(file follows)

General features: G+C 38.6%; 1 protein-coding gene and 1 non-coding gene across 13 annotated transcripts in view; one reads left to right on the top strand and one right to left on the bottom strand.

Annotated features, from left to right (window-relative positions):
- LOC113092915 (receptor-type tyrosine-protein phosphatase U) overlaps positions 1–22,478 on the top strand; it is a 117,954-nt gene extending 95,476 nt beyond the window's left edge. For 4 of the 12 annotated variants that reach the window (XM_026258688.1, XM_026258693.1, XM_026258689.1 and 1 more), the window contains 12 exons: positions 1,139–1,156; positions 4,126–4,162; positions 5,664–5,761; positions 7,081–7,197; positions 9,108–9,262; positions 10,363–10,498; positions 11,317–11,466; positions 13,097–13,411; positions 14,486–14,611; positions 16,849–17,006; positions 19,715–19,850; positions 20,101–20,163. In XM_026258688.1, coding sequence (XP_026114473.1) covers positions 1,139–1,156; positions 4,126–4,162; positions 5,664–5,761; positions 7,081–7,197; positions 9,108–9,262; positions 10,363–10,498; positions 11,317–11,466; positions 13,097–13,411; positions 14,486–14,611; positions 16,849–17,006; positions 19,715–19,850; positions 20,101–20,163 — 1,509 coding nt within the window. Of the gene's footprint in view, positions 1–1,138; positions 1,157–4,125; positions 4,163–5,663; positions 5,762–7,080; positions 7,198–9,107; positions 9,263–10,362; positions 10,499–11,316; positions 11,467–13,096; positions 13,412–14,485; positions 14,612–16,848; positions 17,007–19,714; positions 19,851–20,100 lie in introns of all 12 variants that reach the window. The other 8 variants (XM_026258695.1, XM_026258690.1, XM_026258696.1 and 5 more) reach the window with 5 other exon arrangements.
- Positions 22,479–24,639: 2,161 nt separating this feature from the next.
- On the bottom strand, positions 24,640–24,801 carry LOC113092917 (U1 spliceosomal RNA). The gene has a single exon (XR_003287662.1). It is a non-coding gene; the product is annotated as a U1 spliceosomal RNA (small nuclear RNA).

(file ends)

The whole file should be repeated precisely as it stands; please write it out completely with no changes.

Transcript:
General features: G+C 38.6%; 1 protein-coding gene and 1 non-coding gene across 13 annotated transcripts in view; one reads left to right on the top strand and one right to left on the bottom strand.

Annotated features, from left to right (window-relative positions):
- LOC113092915 (receptor-type tyrosine-protein phosphatase U) overlaps positions 1–22,478 on the top strand; it is a 117,954-nt gene extending 95,476 nt beyond the window's left edge. For 4 of the 12 annotated variants that reach the window (XM_026258688.1, XM_026258693.1, XM_026258689.1 and 1 more), the window contains 12 exons: positions 1,139–1,156; positions 4,126–4,162; positions 5,664–5,761; positions 7,081–7,197; positions 9,108–9,262; positions 10,363–10,498; positions 11,317–11,466; positions 13,097–13,411; positions 14,486–14,611; positions 16,849–17,006; positions 19,715–19,850; positions 20,101–20,163. In XM_026258688.1, coding sequence (XP_026114473.1) covers positions 1,139–1,156; positions 4,126–4,162; positions 5,664–5,761; positions 7,081–7,197; positions 9,108–9,262; positions 10,363–10,498; positions 11,317–11,466; positions 13,097–13,411; positions 14,486–14,611; positions 16,849–17,006; positions 19,715–19,850; positions 20,101–20,163 — 1,509 coding nt within the window. Of the gene's footprint in view, positions 1–1,138; positions 1,157–4,125; positions 4,163–5,663; positions 5,762–7,080; positions 7,198–9,107; positions 9,263–10,362; positions 10,499–11,316; positions 11,467–13,096; positions 13,412–14,485; positions 14,612–16,848; positions 17,007–19,714; positions 19,851–20,100 lie in introns of all 12 variants that reach the window. The other 8 variants (XM_026258695.1, XM_026258690.1, XM_026258696.1 and 5 more) reach the window with 5 other exon arrangements.
- Positions 22,479–24,639: 2,161 nt separating this feature from the next.
- On the bottom strand, positions 24,640–24,801 carry LOC113092917 (U1 spliceosomal RNA). The gene has a single exon (XR_003287662.1). It is a non-coding gene; the product is annotated as a U1 spliceosomal RNA (small nuclear RNA).